Ultra Lightweight Titanium Chopsticks
Best Japanese-Style Wooden Chopsticks
Best Korean-Style Flat Chopsticks
Best for Training Beginners
Best Chopsticks Set With Rests and Case
Best for Ramen and Slippery Foods
Best Chopsticks for Toddlers and Young Children
Best Long Chopsticks for Cooking
Best Eco-Friendly Disposable Chopsticks
Best Titanium Chopsticks
Best Fiberglass Option
|Material||Wood||Stainless steel||Plastic, silicone||Wood||Bamboo||Melamine and silicone||Wood||Bamboo||Titanium||Fiberglass|
|Length||9 in.||9.25 in.||7.87 in.||9 in.||8.8 in.||Not specified||16.5 in.||7.6 in.||9 in.||9.5 in.|
|Handle shape||Round||Square, flat||Rounded||Round||Round||Square, flat||Round||Round||Round||Square|
|Tip shape||Thin, tapered||Flat, blunt||Tapered, rounded||Tapered, blunt||Thin, tapered||Rounded||Flat||Tapered, blunt||Tapered, rounded||Flat|
|Quantity||5 pairs||5 pairs||1 pair||2 pairs||5 pairs||4 pairs||2 pairs||50 pairs||1 pair||10 pairs|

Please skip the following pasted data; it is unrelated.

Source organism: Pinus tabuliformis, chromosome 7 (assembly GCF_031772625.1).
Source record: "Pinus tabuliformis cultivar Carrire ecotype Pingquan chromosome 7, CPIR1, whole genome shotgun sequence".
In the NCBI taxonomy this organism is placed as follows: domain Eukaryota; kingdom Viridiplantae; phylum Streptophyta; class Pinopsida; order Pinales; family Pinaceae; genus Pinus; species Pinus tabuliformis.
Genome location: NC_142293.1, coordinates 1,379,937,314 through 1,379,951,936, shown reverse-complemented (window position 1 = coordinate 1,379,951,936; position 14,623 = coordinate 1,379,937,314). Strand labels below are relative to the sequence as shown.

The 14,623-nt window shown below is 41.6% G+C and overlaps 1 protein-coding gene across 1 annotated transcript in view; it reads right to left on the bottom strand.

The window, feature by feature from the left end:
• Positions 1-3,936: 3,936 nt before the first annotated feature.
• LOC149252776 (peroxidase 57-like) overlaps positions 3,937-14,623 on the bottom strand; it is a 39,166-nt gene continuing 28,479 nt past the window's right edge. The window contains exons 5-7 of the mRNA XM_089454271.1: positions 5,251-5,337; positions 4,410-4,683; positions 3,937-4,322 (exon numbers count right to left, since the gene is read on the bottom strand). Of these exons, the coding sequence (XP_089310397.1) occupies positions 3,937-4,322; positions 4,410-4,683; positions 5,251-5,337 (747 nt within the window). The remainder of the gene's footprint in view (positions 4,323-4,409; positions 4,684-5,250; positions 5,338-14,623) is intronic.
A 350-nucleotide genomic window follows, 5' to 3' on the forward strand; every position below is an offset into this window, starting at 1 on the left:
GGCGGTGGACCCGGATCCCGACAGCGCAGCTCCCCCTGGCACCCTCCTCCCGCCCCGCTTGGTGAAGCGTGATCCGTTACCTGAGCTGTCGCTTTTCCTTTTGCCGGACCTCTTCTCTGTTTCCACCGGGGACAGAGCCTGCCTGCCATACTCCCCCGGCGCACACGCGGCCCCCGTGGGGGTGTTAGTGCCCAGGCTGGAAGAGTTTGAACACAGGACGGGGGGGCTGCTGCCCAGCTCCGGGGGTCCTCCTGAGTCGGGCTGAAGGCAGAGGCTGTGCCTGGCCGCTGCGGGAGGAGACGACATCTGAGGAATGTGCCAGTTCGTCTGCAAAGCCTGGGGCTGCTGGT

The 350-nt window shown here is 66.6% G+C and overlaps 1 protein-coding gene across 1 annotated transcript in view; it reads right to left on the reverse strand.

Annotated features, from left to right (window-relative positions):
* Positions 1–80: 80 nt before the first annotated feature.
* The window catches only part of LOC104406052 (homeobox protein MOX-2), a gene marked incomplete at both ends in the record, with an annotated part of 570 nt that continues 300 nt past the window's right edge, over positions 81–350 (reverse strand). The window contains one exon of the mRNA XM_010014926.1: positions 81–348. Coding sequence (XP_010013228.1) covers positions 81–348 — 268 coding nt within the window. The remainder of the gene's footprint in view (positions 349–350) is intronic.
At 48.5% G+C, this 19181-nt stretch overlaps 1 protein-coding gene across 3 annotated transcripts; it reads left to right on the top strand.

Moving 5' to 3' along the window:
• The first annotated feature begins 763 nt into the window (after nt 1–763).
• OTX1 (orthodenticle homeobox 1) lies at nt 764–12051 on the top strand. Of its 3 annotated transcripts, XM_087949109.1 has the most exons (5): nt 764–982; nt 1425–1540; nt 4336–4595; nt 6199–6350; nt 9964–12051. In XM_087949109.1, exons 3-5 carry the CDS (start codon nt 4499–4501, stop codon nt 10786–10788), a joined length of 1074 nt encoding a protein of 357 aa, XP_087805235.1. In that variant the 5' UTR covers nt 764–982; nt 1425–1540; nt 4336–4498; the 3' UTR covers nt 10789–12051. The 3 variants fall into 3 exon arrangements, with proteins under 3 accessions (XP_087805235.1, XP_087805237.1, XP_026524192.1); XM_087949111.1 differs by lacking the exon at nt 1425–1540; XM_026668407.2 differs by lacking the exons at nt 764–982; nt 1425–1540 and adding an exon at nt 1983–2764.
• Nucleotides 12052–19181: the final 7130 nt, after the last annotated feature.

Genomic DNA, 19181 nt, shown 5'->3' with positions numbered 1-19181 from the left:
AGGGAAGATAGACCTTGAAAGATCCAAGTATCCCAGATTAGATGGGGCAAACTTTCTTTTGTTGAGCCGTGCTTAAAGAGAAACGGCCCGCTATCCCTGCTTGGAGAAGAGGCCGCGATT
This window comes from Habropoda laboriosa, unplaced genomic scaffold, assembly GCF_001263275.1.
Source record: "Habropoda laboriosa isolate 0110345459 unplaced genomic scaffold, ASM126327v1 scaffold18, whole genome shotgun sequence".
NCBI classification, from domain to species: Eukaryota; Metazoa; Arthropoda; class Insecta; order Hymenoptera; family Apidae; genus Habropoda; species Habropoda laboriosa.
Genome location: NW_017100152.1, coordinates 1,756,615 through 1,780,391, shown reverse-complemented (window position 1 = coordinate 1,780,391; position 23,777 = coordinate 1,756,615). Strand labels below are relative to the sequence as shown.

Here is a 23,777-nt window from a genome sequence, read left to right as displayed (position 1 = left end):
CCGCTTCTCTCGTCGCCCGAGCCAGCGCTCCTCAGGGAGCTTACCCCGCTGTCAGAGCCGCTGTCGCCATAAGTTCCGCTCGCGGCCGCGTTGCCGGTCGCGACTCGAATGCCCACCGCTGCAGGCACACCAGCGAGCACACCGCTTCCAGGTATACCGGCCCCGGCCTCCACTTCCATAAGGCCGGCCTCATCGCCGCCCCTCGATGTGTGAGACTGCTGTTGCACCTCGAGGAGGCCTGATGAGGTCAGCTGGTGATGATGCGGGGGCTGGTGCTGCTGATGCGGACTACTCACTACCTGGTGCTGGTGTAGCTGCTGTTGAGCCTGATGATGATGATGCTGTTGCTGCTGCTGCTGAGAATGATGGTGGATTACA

|Features||Food-grade lacquer, non-slip handles||Anti-rust and corrosion, titanium plating, dishwasher-safe||Joined together, rings for fingers||Matching rest, carrying bag||Non-slip tips, dishwasher-safe||Animal toppers, training rings||Dishwasher-safe||Individually packaged, UV treated||Case, dishwasher safe, lightweight||Dishwasher-safe, non-slip tips|
|Tip shape||Thin, tapered|
|Features||Food-grade lacquer, non-slip handles|
|Handle shape||Square, flat|
|Tip shape||Flat, blunt|
|Features||Anti-rust and corrosion, titanium plating, dishwasher-safe|
|Tip shape||Tapered, blunt|
|Features||Matching rest, carrying bag|
|Tip shape||Thin, tapered|
|Features||Non-slip tips, dishwasher-safe|
|Tip shape||Tapered, rounded|
|Features||Case, dishwasher safe, lightweight|
|Features||Dishwasher-safe, non-slip tips|
|Tip shape||Tapered, blunt|
|Features||Individually packaged, UV treated|
|Material||Melamine and silicone|
|Handle shape||Square, flat|
|Features||Animal toppers, training rings|
|Tip shape||Tapered, rounded|
|Features||Joined together, rings for fingers|
Now that you have your chopsticks picked out, it's time to put them to use. Here are some of our suggestions!
If you're still looking for ideas, then why not check out the best-selling chopsticks on Amazon?
This expert reviewed the contents of the buying guide for accuracy and provided factual corrections when necessary. They did not participate in the product selection process, nor are they affiliated with any of our choices unless explicitly stated so.